The sacbe at the buried village of Ceren -- which had canals of water running on each side -- is the first ever discovered at a Maya archaeology site that was built without bordering paving stones, said Sheets. The road was serendipitously discovered by the team while digging a test pit through 17 feet of volcanic ash in July to analyze agricultural activity on the edges of Ceren, considered the best preserved Maya village in Central America....
Monday, October 31, 2011 - 11:43
ScienceDaily (Oct. 28, 2011) — The diaspora of Afro-descendants in Mexico and Central America takes on many guises, as reflected in names used such as Colonial Blacks, Afro-Antilleans, Garifuna. Status and levels of social recognition and integration are highly diverse and this distinguishes the countries of this region from the rest of the Latin-American continent. Researchers from the IRD and their partners(1) involved in the programmes AFRODESC and EURESCL(2) are studying the historical construction of these communities, which developed from successive waves of migrations, and of their identities.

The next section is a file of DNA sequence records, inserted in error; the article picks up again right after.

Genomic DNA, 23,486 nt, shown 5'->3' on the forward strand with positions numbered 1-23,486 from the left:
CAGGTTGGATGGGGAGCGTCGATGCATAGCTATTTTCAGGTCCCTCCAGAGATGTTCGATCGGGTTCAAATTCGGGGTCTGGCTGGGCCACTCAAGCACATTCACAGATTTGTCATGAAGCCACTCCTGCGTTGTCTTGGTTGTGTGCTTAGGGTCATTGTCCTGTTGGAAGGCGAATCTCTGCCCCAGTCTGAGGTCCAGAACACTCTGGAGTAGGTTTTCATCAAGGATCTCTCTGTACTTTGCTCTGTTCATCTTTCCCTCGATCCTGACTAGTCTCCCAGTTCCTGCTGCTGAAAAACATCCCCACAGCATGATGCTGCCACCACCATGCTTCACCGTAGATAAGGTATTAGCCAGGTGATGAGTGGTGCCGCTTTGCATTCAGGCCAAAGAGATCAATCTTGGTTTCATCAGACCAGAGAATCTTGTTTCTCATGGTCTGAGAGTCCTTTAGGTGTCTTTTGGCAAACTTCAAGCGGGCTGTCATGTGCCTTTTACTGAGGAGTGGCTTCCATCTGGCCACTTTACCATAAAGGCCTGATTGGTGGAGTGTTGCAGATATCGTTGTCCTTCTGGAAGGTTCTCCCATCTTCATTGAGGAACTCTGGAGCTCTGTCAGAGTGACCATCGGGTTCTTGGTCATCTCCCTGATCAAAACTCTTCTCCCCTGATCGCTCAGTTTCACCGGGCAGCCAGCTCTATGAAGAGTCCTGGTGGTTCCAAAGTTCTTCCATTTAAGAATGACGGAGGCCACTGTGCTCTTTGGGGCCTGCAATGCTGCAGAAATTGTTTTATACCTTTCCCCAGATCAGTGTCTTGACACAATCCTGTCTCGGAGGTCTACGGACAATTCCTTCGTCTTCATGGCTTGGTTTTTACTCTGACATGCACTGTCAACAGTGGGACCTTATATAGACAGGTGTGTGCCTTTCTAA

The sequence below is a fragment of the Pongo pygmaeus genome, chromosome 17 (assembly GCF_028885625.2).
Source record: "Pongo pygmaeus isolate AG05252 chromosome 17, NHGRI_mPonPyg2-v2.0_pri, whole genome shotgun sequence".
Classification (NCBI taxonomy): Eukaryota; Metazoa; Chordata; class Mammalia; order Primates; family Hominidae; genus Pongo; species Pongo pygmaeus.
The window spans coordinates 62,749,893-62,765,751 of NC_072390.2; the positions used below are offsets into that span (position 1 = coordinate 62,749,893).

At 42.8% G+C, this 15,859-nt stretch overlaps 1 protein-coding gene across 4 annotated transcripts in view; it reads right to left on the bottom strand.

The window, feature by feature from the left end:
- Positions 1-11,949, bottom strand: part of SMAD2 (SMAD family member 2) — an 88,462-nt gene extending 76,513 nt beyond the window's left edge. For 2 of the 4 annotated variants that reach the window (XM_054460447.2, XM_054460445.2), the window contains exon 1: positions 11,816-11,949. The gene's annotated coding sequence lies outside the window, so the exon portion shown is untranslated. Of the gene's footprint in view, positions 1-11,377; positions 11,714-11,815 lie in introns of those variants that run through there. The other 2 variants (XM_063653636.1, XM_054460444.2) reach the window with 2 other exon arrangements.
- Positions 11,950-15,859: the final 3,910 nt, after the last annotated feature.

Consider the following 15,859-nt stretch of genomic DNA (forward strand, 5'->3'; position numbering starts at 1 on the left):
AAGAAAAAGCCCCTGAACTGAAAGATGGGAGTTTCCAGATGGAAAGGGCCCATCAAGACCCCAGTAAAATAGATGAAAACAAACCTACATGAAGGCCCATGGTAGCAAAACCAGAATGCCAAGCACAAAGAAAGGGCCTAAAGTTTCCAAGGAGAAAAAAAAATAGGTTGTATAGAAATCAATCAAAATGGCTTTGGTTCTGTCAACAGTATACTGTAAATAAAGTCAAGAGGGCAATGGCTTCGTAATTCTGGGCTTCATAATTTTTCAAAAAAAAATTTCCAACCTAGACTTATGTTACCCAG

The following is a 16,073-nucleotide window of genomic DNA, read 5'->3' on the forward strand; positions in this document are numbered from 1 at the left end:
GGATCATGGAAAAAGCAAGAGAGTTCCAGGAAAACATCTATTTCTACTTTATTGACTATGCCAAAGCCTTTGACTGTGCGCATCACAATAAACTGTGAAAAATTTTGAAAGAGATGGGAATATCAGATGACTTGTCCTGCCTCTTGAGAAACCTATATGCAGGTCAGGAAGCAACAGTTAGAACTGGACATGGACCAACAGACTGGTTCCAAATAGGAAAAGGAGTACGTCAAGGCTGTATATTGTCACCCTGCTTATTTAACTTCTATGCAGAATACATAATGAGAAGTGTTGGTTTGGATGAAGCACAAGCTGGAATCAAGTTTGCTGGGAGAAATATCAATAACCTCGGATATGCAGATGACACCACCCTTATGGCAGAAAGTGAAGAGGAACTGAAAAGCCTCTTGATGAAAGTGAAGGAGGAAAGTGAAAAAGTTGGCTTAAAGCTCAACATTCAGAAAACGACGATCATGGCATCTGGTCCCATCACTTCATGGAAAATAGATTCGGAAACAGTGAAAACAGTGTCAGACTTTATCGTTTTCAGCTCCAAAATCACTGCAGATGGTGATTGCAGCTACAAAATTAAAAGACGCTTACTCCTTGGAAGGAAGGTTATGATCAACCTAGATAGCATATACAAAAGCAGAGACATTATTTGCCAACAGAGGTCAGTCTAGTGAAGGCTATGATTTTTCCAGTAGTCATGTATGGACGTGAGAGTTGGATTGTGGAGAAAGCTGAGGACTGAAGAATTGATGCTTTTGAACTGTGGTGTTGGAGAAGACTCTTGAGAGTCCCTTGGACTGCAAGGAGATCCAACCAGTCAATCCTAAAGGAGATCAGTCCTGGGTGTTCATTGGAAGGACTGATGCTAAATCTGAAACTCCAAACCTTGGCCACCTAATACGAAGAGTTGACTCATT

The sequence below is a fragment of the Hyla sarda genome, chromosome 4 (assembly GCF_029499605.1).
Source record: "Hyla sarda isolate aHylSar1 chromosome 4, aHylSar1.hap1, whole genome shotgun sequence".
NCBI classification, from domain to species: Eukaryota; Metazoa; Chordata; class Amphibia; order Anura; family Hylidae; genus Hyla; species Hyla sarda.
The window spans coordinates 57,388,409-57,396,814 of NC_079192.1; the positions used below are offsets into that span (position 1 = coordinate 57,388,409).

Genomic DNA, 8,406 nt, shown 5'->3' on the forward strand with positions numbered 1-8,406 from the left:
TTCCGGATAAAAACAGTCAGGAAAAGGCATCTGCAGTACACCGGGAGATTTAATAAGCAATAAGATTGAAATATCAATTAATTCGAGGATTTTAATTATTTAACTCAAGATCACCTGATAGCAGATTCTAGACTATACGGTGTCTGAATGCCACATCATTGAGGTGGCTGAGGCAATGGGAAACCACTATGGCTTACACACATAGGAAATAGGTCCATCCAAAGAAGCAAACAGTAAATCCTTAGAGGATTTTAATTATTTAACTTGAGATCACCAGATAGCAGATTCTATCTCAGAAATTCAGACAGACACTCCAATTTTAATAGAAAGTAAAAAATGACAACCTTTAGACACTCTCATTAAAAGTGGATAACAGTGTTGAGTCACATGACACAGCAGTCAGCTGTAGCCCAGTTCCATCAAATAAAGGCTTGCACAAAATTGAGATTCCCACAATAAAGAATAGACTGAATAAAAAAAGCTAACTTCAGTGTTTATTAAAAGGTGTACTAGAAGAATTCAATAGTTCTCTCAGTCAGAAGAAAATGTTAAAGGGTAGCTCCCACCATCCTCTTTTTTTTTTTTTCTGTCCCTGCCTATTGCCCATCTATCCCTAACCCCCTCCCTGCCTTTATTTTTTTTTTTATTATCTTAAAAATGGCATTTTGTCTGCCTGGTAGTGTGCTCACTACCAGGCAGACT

Three hundred years of slavery, from the 16th to 19th Centuries, have left their scars. After abolition, there was exclusion, which drove descendants of slaves to migrate to the major centres of employment around the Caribbean rim. Now they represent a second diaspora and experience persisting inequality and stigmatization. Unlike Brazil and Colombia, symbols of multiculturalism, the "Black question" in Mexico and Central America has not attracted the strong interest of politicians and researchers.